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Trigeminal nerve has a close relationship to Meckel’s cartilage, beginning 2/3rd of the way along the length of the cartilage. At this point mandibular nerve divides into lingual & inferior alveolar branches, which run along medial & lateral aspects of the cartilage, respectively. Inferior alveolar nerve further divides into incisor & mental branches more anteriorly.

During 6 th Week of IUL ď Ž

On the lateral aspect of Meckel’s cartilage, a condensation of mesenchyme occurs in the angle formed by the division of the inferior alveolar nerve & its incisor & mental branches.

Neurotrophic Factors ď Ž

Produced by nerve induced osteogene sis in the ossification centers.

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Week of IUL

Intramembranous ossification begins in this condensation. A single ossification centre for each half of the mandible arises in the region of mental foramen. From this centre of ossification, bone formation spreads rapidly anteriorly to the midline & posteriorly towards the point where the mandibular nerve divides into its lingual & inferior alveolar branches.

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This spread of new bone formation occurs anteriorly along the lateral aspect of Meckel’s cartilage, forming a trough that consists of lateral & medial plates that units beneath the incisor nerve .

This trough of bone extends to the midline, where it comes into close approximation with similar trough of opposite side. The two separate centre of ossifications remain separated at the mandibular symphysis until shortly after birth. The trough is soon converted into a canal as bone forms over the nerve, joining the lateral & medial plates.

Inferior Alveolar Nerve Canal 

Backward extension of ossification along the lateral aspect of Meckel’s cartilage forms a gutter, later converted into a canal that contains the inferior alveolar nerve. This backward extension of ossification proceeds to the point where the mandibular nerve divides into the inferior alveolar & lingual nerves. From this bony canal, (extending from the division of mandibular nerve to the midline) medial & lateral alveolar plates of bone develop in relation to the forming tooth germs so that the tooth germ occupy the secondary trough of bone. This trough is partitioned, & thus the teeth come to occupy individual compartments, which finally are totally enclosed by growth of bone over the tooth germ. In this way the body of the mandible essentially is formed.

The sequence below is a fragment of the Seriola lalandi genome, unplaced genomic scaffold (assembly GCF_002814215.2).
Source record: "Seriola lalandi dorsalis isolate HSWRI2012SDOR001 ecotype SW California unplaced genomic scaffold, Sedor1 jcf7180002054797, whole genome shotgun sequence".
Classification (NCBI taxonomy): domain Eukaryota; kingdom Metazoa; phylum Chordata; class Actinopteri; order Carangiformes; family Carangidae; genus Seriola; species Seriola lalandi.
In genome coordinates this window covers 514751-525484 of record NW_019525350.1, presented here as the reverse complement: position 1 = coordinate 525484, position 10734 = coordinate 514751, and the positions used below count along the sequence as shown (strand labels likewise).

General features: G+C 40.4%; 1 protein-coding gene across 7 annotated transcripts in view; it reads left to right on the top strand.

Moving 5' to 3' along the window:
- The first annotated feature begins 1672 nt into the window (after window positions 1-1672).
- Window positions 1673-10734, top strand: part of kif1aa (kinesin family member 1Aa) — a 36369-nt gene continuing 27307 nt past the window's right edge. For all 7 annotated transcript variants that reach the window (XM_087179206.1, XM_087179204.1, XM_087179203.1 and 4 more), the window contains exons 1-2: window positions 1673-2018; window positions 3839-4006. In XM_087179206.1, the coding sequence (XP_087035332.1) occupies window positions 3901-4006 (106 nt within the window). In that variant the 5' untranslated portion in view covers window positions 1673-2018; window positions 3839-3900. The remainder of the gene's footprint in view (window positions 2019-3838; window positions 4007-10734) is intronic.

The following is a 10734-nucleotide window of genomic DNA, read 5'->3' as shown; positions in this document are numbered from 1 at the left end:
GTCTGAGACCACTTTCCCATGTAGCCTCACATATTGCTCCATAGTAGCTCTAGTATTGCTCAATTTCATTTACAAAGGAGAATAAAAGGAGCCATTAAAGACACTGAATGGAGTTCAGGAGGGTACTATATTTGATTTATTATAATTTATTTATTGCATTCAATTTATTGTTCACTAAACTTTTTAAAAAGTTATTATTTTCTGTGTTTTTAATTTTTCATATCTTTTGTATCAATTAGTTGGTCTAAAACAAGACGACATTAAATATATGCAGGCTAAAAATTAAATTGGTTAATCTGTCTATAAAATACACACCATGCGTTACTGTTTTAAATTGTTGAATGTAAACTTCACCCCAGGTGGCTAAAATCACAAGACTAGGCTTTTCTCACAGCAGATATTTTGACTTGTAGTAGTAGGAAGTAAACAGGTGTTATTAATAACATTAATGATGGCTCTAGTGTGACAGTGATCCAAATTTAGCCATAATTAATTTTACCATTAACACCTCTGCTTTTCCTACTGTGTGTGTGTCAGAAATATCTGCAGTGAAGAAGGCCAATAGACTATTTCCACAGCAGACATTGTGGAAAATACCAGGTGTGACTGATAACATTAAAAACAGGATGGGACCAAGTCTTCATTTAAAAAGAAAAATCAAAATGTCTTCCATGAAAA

Ramus of the Mandible Develops by a rapid spread of ossification posteriorly into the mesenchyme of the 1st arch, turning away from Meckel’s cartilage. This point of divergence is marked by the lingula in the adult mandible (the point at which the inferior alveolar nerve enters the body of the mandible). ď Ž

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Ossification stops at the site that will later become the mandibular lingula from where Meckel’s cartilage continues into the middle ear & develops into the auditory ossicles (Malleus & Incus).

Sphenomandibular Ligament ď Ž

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From the sphenoid to the division of mandibular nerve into its alveolar & lingual branches, the cartilage is lost totally , but its fibro-cellular capsule persists as the sphenomandibular ligament. From the lingula forward to the division of the alveolar nerve into its incisor & mental branches, Meckel’s cartilage is resorbed completely.

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Week of IUL

Rudimentary mandible is formed almost entirely by membranous ossification with (it must be stress) little direct involvement of Meckel’s cartilage. Forward from this point to the midline some evidence exits that cartilage might make a small contribution to the mandible by means of endochondral ossification???

Secondary Growth Cartilages Further growth of the mandible until birth is influenced strongly by the appearance of three secondary growth cartilages. [Endochondral Bone Formation] ď Ž

1] Condylar Cartilage Appears during 12th week of development & rapidly formed a carrot-shaped mass that occupies most of the developing ramus. This mass of cartilage is converted quickly to bone by endochondral ossification so that at 20weeks only a thin layer of cartilage is remains in the condylar head. This remnant of cartilage persists until the end of second decade of life, providing the mechanism for growth of mandible, in the same way as the epiphyseal cartilage does in the limbs.

2] Coronoid Cartilage Appears about 4th month of development, surrounding the anterior border & top of the coronoid process. Coronoid cartilage is a transient growth cartilage is believed to grow as a response to the developing temporalis muscle & disappears long before birth.

3] Symphyseal Cartilage